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Image of Raouche in Beirut, Lebanon

Flights to Beirut with Jazeera Airways

Beirut is a fascinating merger of east and West and as cosmopolitan as you can get. The fashionable city likes to travel fast and has earned the right to be the commercial and financial nucleus of Lebanon.

Whilst it’s friendly, it’s far too crowded but its spirit of enterprise is noticeable everywhere; and its diversity makes it a charming place to visit. The city is basically placed on a small headland sticking out into the east Mediterranean with a population of around 2.1 million people in its metropolitan area.

Exploring the city's restaurant and nightlife scene is a major attraction along with the excellent museums and walking gingerly along the waterfront. Since Lebanon is so small, most visitors use Beirut as their base and launching pad to explore the country.

Let Jazeera fly you in comfort to Beirut. Check out our low-cost fares online: Or call Jazeera Airways on +965 22282040.. Email:

Experience the thrills of Beirut with Jazeera

Tourist Attractions
Dining Out
Getting Around

    Beirut has a noticeable laid-back outdoor cafe culture ‘a bit like Paris’ as some locals like to describe it. European architecture is quite evident and the Beirutis speak French, Arabic and some English. Attractions not to miss include:

    National Museum
    This is the country’s cultural institution in its own right. The stunningly displayed collection of archaeological artefacts gives the visitor a superb historical glimpse of the civilisations that influenced Lebanon’s history. The famous Phoenician gilded bronze figurines found buried near the Obelisk Temple at Byblos are the highpoint of this museum.

    Pigeon Rocks
    Founded in 1868, it is one of the oldest museums in the Middle East. Sped time admiring the collection of Lebanese and Middle Eastern artefacts -- including pottery, jewellery, figurines, tolls and weapons. Also on display is a unique collection of Phoenician glass and Arab coins dating from as early as the 5th century BC.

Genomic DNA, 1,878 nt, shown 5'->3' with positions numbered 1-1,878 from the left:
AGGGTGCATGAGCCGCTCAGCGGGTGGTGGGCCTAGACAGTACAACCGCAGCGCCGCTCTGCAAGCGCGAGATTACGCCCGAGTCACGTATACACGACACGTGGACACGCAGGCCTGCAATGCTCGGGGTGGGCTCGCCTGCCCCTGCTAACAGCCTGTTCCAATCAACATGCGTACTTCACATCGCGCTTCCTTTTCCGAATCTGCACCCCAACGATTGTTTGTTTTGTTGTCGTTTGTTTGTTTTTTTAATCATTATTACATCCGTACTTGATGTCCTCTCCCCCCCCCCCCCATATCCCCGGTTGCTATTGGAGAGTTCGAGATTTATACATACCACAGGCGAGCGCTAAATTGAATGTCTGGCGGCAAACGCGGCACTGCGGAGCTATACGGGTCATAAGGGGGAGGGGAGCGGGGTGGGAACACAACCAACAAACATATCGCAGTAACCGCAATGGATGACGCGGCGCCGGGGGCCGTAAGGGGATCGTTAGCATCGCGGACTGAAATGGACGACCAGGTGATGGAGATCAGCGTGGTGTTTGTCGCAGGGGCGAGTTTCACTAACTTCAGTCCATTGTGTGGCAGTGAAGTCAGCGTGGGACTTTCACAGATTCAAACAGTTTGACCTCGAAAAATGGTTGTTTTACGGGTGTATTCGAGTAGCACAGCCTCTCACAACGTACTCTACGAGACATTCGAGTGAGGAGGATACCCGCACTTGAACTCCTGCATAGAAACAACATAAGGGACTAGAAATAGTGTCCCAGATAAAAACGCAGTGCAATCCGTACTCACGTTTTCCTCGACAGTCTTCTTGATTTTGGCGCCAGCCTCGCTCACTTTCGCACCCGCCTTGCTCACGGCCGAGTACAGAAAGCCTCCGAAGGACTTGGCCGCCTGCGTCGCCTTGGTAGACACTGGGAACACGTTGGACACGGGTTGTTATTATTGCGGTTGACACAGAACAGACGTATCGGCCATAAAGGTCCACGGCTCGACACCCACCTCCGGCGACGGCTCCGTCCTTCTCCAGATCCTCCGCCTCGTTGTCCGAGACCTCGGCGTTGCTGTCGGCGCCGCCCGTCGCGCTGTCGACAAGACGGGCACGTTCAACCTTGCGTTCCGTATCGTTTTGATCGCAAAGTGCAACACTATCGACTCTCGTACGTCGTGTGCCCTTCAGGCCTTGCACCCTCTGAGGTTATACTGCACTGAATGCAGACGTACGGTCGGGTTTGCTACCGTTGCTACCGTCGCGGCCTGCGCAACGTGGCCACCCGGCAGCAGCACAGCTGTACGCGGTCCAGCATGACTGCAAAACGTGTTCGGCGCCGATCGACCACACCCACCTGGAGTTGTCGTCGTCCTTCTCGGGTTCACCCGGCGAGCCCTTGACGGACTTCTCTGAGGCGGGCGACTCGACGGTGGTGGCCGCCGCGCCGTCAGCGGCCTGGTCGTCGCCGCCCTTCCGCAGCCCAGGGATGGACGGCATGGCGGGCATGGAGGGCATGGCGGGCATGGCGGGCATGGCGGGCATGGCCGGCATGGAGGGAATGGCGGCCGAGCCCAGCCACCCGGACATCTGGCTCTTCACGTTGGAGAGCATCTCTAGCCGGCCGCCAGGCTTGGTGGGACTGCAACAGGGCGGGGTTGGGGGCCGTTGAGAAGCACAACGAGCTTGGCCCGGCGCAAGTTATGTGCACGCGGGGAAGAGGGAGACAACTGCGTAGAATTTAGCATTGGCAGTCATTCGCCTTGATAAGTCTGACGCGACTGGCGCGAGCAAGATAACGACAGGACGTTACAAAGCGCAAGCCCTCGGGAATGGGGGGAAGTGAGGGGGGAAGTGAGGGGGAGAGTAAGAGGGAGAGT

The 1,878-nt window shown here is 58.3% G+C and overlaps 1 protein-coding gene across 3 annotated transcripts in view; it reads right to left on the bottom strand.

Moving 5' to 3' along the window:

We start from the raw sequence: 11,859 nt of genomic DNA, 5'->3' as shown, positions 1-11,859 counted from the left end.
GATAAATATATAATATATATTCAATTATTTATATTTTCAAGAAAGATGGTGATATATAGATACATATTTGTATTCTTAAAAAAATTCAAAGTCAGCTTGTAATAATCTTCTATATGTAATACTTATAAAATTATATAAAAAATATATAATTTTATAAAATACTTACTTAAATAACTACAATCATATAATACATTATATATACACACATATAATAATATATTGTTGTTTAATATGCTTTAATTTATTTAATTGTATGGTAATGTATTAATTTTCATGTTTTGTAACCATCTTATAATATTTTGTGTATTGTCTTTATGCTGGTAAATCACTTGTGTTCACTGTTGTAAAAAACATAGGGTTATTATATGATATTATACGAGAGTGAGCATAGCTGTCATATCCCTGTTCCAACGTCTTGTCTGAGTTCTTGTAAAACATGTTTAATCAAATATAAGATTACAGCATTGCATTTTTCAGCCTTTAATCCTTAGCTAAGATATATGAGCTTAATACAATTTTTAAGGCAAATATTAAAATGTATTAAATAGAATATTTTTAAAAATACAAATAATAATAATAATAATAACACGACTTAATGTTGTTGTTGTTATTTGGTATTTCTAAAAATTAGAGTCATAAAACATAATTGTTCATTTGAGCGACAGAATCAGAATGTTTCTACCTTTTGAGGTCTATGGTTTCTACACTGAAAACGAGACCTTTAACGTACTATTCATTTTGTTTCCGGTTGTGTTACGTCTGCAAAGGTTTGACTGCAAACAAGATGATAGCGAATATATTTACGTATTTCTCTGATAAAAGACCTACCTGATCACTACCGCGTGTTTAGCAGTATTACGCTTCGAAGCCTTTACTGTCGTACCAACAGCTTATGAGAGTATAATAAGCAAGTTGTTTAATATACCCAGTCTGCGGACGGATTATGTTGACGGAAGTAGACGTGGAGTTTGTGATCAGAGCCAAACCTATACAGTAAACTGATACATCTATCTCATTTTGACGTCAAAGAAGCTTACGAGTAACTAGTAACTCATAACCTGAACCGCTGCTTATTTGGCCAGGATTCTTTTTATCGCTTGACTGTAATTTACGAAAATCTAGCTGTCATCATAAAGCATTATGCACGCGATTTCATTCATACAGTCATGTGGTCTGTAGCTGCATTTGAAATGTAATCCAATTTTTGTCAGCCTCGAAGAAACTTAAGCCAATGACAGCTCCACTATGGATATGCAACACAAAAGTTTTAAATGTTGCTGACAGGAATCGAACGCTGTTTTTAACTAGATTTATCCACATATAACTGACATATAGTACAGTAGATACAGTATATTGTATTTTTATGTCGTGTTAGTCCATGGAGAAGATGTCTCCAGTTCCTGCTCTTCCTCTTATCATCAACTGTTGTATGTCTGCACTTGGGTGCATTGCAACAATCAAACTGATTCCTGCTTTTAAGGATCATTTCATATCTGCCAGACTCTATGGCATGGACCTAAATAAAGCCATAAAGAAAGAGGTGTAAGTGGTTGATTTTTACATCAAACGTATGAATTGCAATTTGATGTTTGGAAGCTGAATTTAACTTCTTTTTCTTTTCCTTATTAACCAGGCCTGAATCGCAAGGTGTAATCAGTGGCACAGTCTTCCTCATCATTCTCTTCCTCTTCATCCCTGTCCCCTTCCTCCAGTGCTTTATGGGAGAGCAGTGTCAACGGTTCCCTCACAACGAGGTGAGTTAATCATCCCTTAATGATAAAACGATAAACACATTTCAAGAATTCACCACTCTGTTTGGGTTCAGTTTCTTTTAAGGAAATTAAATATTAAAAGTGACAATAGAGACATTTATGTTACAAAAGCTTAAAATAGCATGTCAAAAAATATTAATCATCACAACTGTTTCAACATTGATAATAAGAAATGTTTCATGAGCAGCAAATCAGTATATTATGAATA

The Arab University of Beirut Museum
    Ever had a bath in a tub filled with crude oil? Then this is your moment. It is part of a ritual that has been practiced by Azeris since the 6th Century BC and lays claim to curing a range of illnesses. The spa is a popular treatment amongst the oligarchs.

    Place de l'Etoile
    Situated in the Nejmeh Square in Downtown Beirut, is this the Greek Orthodox Cathedral of Saint George which is the Mother Cathedral of Orthodox community in Beirut. History shows it was originally built by the French in the early 20th century and although damaged during it has been professionally restored. The centuries-old underground crypt Museum, attached to the cathedral echoes an ancient religious practice.

    Beach Clubs
    Time for some sea, surf and sun at one of the beach clubs on the Beirut coast. Here paved terraces lead you to the spas with swimming pools with great views of the ocean. The Saint George Yacht club in Ain El Mreisseh and the Riviera Beach and Yacht Club at the Riviera Hotel are popular clubs.

Essential Facts:

Visa Requirements

Free one-month single-entry tourist visas renewable for three months are available at Rafic Hariri International Airport for citizens of certain countries.

The same goes for tourist visas which are free and can be got on arrival by citizens of countries including Australia, Canada, China, France, Germany, Ireland, Italy, Japan, the Netherlands, New Zealand, Spain, the UK and the USA. A paid visa-on-arrival system applies to some select countries. For the latest information on visas, visit the website of Lebanon’s General Security Office (

Other Facilities

Most shops, hotels, restaurants and bars accept international payment cards such as Visa, Mastercard, Maestro or American Express. As for ATMs they are found in most parts of the city. Withdrawals can be made in either Lebanese or US dollars. Traveller's cheques can be exchanged very easily through Lebanese banks.

Health services are good in Beirut and hospitals are aplenty. However, if you do feel unwell, head straight for the American University Hospital. Alternatively, pharmacies in Lebanon will prescribe drugs on-the-spot.

Most cafes and restaurants provide free Wi-Fi to customers. You’ll also see Internet Cafes everywhere and they also provide printing and copying services.

While Arabic is the official language, English and French are also spoken by many people.

Radio in Beirut is quite popular especially among younger Beirutis and there is a wide variety of Arabic and English newspapers.

Most foreign embassies, consulates or diplomatic mission are based here in Beirut.